Association Between Microbiota Composition and Dietary Factors

Environmental factor analysis assesses the correlation between microbes and environmental variables. There are many environmental factors related to the composition of the gut microbiota, but many of them are auto-correlated. Therefore, before the environmental factor analysis, the environmental factor screening can be prioritized, and the environmental factors with less interaction are retained for subsequent research. The environmental factors collected in this study that including basic clinical data and dietary intake. Variance inflation factor (VIF) analysis is a commonly used environmental factor screening method. By analyzing the index of the variance expansion factor >10, it can be considered as an auto-correlation environmental factor and can be excluded. The VIF values of iron and zinc elements after dietary environmental factor analysis were >10 and were therefore excluded. All environmental factors in this study were divided into four parts, which first part were basic data and clinical data, including age, gender, and blood glucose and blood lipids. The second part includes all kinds of main food intakes, the third part is about macro nutrient intake, and the fourth part related to vitamin and trace element intake. RDA and CCA analysis were used to detect the relationship between environmental factor and microbial composition.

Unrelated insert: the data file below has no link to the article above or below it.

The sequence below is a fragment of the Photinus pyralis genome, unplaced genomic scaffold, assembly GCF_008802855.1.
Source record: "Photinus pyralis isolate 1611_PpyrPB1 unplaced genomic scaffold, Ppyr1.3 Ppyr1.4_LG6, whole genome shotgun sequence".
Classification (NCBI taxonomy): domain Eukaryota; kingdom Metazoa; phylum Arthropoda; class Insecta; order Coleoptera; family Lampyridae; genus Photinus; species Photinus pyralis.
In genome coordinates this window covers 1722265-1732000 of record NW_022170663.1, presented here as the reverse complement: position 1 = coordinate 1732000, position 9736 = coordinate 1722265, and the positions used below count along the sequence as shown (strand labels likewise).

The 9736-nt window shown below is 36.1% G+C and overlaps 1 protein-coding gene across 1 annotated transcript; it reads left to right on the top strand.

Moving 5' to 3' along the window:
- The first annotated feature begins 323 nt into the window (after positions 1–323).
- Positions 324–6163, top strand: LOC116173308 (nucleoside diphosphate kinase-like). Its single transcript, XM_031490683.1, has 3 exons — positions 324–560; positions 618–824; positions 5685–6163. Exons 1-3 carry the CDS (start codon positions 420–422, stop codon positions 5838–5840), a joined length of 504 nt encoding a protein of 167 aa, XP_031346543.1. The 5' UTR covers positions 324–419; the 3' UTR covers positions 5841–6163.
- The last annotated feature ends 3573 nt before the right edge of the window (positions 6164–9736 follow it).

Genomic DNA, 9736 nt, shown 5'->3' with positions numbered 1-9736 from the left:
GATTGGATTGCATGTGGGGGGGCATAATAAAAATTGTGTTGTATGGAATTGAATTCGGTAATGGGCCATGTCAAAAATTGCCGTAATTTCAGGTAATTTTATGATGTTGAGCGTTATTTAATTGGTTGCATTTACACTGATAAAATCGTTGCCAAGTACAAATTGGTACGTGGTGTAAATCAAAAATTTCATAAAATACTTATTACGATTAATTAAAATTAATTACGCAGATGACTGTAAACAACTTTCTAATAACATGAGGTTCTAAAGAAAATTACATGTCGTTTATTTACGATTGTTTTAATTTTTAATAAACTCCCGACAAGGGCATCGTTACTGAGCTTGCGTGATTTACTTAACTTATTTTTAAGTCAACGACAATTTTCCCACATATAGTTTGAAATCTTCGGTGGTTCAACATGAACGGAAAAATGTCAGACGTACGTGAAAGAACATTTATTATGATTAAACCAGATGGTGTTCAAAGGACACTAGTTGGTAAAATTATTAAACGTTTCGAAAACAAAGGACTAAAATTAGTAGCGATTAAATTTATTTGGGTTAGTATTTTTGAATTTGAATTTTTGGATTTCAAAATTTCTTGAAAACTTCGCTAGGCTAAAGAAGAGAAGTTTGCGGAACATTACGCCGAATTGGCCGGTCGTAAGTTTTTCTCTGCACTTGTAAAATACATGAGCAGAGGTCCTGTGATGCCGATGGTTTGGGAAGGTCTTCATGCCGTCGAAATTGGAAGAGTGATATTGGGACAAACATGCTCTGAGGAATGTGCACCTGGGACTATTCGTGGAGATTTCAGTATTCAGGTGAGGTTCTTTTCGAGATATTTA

Correlation Study of Bacterial Phylum and Environmental Factors